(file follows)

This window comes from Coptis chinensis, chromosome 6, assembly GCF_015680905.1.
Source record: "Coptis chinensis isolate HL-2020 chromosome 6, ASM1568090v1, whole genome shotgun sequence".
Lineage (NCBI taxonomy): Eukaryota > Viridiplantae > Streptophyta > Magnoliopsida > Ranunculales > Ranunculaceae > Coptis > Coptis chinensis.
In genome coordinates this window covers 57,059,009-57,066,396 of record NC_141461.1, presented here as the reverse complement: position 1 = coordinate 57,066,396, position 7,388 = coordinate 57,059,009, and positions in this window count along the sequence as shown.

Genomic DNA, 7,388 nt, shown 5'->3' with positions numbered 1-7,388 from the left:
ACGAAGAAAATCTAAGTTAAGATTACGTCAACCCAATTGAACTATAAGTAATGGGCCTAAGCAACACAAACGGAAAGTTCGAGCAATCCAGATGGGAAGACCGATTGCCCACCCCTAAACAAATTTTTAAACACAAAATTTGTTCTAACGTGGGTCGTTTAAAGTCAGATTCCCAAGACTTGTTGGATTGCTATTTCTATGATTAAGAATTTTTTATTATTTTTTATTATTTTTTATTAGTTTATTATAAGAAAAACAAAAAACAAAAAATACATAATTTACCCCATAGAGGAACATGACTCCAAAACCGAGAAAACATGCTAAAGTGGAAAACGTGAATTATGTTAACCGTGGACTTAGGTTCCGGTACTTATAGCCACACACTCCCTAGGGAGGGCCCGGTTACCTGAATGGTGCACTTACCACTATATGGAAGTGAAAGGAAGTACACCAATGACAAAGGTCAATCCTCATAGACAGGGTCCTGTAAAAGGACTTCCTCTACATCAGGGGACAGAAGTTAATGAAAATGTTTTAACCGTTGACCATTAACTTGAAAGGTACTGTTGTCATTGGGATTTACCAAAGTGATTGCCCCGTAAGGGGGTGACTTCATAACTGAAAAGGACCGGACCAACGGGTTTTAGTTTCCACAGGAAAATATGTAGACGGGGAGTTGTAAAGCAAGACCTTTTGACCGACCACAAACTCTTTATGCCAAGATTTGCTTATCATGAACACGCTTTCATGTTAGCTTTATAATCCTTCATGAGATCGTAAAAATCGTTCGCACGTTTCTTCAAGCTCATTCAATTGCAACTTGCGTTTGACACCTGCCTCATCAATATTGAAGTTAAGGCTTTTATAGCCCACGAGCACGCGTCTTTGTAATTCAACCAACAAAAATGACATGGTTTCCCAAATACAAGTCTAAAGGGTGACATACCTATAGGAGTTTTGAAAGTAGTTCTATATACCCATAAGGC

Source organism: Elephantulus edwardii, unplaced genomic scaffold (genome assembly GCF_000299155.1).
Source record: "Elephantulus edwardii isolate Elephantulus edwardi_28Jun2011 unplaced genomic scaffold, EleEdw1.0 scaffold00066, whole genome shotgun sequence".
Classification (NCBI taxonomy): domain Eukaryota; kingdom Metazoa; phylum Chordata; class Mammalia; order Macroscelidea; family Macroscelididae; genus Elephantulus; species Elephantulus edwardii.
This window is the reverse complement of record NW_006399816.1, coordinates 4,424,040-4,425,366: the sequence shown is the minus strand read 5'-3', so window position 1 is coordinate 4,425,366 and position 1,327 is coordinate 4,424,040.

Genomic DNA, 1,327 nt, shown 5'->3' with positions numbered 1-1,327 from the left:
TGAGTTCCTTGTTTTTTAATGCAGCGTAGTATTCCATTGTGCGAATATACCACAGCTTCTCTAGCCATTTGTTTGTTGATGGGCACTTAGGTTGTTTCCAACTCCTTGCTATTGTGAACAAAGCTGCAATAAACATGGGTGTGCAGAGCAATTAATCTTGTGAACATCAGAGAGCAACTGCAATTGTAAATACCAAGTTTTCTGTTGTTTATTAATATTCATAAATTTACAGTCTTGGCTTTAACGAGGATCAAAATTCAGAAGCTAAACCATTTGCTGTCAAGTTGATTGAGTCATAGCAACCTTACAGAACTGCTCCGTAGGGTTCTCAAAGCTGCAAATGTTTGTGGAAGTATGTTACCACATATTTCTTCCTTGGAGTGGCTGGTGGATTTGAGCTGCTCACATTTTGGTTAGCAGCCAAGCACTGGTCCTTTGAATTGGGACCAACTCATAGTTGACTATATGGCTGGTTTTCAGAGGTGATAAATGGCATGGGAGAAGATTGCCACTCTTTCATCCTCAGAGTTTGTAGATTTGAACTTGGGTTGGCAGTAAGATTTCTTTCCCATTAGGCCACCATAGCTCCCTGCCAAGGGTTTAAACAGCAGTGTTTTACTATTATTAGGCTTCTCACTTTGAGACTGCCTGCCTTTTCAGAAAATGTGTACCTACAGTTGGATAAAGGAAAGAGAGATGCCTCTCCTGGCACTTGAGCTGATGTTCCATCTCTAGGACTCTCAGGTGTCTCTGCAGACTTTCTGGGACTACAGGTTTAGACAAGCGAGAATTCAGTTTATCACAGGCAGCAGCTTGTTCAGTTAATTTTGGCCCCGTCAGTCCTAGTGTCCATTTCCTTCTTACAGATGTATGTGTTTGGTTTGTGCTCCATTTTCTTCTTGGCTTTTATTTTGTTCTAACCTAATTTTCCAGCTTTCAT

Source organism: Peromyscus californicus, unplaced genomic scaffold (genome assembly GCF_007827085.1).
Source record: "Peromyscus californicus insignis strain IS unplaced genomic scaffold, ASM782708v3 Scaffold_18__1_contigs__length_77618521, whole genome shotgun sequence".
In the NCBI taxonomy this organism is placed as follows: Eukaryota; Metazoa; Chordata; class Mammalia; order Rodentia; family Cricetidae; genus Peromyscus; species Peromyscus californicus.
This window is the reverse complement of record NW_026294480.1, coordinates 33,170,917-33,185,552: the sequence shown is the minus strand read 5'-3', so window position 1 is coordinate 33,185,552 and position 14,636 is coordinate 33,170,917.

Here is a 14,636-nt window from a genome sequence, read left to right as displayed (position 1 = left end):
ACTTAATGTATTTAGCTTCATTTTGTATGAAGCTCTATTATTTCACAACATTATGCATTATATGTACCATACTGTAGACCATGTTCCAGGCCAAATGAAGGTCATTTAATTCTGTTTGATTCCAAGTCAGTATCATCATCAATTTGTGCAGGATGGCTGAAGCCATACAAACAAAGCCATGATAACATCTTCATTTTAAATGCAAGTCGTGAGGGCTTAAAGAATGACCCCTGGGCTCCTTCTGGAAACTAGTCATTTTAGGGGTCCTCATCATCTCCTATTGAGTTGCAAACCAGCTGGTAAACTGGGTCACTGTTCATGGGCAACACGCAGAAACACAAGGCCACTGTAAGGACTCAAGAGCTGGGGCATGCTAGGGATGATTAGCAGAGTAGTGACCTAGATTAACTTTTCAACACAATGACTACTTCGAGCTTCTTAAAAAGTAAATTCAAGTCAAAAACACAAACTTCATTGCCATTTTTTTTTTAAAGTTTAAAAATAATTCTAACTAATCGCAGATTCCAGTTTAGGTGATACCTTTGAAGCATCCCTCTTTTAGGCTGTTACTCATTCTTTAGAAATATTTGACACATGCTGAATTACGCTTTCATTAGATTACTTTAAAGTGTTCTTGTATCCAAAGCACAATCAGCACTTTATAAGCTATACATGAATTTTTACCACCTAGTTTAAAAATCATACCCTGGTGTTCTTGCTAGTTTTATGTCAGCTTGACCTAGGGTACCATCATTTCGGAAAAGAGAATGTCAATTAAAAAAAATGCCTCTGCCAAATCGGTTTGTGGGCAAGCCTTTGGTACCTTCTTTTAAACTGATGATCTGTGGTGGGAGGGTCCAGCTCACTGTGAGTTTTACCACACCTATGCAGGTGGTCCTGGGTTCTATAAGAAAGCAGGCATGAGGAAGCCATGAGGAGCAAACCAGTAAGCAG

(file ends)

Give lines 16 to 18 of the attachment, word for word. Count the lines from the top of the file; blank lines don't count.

This window is the reverse complement of record NW_026294480.1, coordinates 33,170,917-33,185,552: the sequence shown is the minus strand read 5'-3', so window position 1 is coordinate 33,185,552 and position 14,636 is coordinate 33,170,917.

Here is a 14,636-nt window from a genome sequence, read left to right as displayed (position 1 = left end):
ACTTAATGTATTTAGCTTCATTTTGTATGAAGCTCTATTATTTCACAACATTATGCATTATATGTACCATACTGTAGACCATGTTCCAGGCCAAATGAAGGTCATTTAATTCTGTTTGATTCCAAGTCAGTATCATCATCAATTTGTGCAGGATGGCTGAAGCCATACAAACAAAGCCATGATAACATCTTCATTTTAAATGCAAGTCGTGAGGGCTTAAAGAATGACCCCTGGGCTCCTTCTGGAAACTAGTCATTTTAGGGGTCCTCATCATCTCCTATTGAGTTGCAAACCAGCTGGTAAACTGGGTCACTGTTCATGGGCAACACGCAGAAACACAAGGCCACTGTAAGGACTCAAGAGCTGGGGCATGCTAGGGATGATTAGCAGAGTAGTGACCTAGATTAACTTTTCAACACAATGACTACTTCGAGCTTCTTAAAAAGTAAATTCAAGTCAAAAACACAAACTTCATTGCCATTTTTTTTTTAAAGTTTAAAAATAATTCTAACTAATCGCAGATTCCAGTTTAGGTGATACCTTTGAAGCATCCCTCTTTTAGGCTGTTACTCATTCTTTAGAAATATTTGACACATGCTGAATTACGCTTTCATTAGATTACTTTAAAGTGTTCTTGTATCCAAAGCACAATCAGCACTTTATAAGCTATACATGAATTTTTACCACCTAGTTTAAAAATCATACCCTGGTGTTCTTGCTAGTTTTATGTCAGCTTGACCTAGGGTACCATCATTTCGGAAAAGAGAATGTCAATTAAAAAAAATGCCTCTGCCAAATCGGTTTGTGGGCAAGCCTTTGGTACCTTCTTTTAAACTGATGATCTGTGGTGGGAGGGTCCAGCTCACTGTGAGTTTTACCACACCTATGCAGGTGGTCCTGGGTTCTATAAGAAAGCAGGCATGAGGAAGCCATGAGGAGCAAACCAGTAAGCAG